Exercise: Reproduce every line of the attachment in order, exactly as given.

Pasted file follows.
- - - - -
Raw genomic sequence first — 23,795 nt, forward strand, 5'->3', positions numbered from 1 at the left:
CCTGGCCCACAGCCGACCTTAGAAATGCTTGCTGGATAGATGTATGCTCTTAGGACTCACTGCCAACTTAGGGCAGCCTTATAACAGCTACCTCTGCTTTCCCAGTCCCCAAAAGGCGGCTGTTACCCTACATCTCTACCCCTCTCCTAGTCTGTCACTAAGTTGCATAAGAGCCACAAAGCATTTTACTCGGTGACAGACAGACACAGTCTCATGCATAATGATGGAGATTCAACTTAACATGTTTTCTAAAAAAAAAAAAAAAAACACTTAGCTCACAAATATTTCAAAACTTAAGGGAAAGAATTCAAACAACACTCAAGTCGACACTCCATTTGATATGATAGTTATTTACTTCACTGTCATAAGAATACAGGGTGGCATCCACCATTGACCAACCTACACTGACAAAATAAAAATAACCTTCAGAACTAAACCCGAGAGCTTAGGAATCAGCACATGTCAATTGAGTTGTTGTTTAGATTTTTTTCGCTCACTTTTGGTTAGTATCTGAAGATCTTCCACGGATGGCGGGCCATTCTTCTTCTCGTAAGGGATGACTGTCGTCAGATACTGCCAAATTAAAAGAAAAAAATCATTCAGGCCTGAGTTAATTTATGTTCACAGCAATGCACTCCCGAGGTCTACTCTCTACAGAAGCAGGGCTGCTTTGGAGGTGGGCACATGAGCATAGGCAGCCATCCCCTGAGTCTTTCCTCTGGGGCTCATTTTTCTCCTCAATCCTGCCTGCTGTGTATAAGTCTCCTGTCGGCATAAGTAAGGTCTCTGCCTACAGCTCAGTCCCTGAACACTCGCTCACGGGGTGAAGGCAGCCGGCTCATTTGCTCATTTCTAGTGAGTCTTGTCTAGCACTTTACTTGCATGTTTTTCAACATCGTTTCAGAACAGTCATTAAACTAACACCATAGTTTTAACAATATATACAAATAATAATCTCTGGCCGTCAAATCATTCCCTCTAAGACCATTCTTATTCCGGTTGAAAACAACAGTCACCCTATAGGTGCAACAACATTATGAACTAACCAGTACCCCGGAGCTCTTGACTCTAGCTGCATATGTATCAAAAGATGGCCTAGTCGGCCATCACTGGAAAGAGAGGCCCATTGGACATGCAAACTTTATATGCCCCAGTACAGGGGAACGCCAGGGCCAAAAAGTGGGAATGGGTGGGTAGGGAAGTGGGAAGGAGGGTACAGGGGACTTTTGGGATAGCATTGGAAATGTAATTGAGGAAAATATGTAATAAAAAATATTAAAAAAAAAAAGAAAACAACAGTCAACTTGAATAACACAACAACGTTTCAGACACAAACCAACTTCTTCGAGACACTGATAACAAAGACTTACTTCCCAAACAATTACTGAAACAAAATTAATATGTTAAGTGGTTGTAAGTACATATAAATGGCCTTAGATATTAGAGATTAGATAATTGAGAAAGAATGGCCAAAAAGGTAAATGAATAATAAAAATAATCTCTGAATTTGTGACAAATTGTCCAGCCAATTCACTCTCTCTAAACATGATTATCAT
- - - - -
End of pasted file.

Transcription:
Raw genomic sequence first — 23,795 nt, forward strand, 5'->3', positions numbered from 1 at the left:
CCTGGCCCACAGCCGACCTTAGAAATGCTTGCTGGATAGATGTATGCTCTTAGGACTCACTGCCAACTTAGGGCAGCCTTATAACAGCTACCTCTGCTTTCCCAGTCCCCAAAAGGCGGCTGTTACCCTACATCTCTACCCCTCTCCTAGTCTGTCACTAAGTTGCATAAGAGCCACAAAGCATTTTACTCGGTGACAGACAGACACAGTCTCATGCATAATGATGGAGATTCAACTTAACATGTTTTCTAAAAAAAAAAAAAAAAACACTTAGCTCACAAATATTTCAAAACTTAAGGGAAAGAATTCAAACAACACTCAAGTCGACACTCCATTTGATATGATAGTTATTTACTTCACTGTCATAAGAATACAGGGTGGCATCCACCATTGACCAACCTACACTGACAAAATAAAAATAACCTTCAGAACTAAACCCGAGAGCTTAGGAATCAGCACATGTCAATTGAGTTGTTGTTTAGATTTTTTTCGCTCACTTTTGGTTAGTATCTGAAGATCTTCCACGGATGGCGGGCCATTCTTCTTCTCGTAAGGGATGACTGTCGTCAGATACTGCCAAATTAAAAGAAAAAAATCATTCAGGCCTGAGTTAATTTATGTTCACAGCAATGCACTCCCGAGGTCTACTCTCTACAGAAGCAGGGCTGCTTTGGAGGTGGGCACATGAGCATAGGCAGCCATCCCCTGAGTCTTTCCTCTGGGGCTCATTTTTCTCCTCAATCCTGCCTGCTGTGTATAAGTCTCCTGTCGGCATAAGTAAGGTCTCTGCCTACAGCTCAGTCCCTGAACACTCGCTCACGGGGTGAAGGCAGCCGGCTCATTTGCTCATTTCTAGTGAGTCTTGTCTAGCACTTTACTTGCATGTTTTTCAACATCGTTTCAGAACAGTCATTAAACTAACACCATAGTTTTAACAATATATACAAATAATAATCTCTGGCCGTCAAATCATTCCCTCTAAGACCATTCTTATTCCGGTTGAAAACAACAGTCACCCTATAGGTGCAACAACATTATGAACTAACCAGTACCCCGGAGCTCTTGACTCTAGCTGCATATGTATCAAAAGATGGCCTAGTCGGCCATCACTGGAAAGAGAGGCCCATTGGACATGCAAACTTTATATGCCCCAGTACAGGGGAACGCCAGGGCCAAAAAGTGGGAATGGGTGGGTAGGGAAGTGGGAAGGAGGGTACAGGGGACTTTTGGGATAGCATTGGAAATGTAATTGAGGAAAATATGTAATAAAAAATATTAAAAAAAAAAAGAAAACAACAGTCAACTTGAATAACACAACAACGTTTCAGACACAAACCAACTTCTTCGAGACACTGATAACAAAGACTTACTTCCCAAACAATTACTGAAACAAAATTAATATGTTAAGTGGTTGTAAGTACATATAAATGGCCTTAGATATTAGAGATTAGATAATTGAGAAAGAATGGCCAAAAAGGTAAATGAATAATAAAAATAATCTCTGAATTTGTGACAAATTGTCCAGCCAATTCACTCTCTCTAAACATGATTATCAT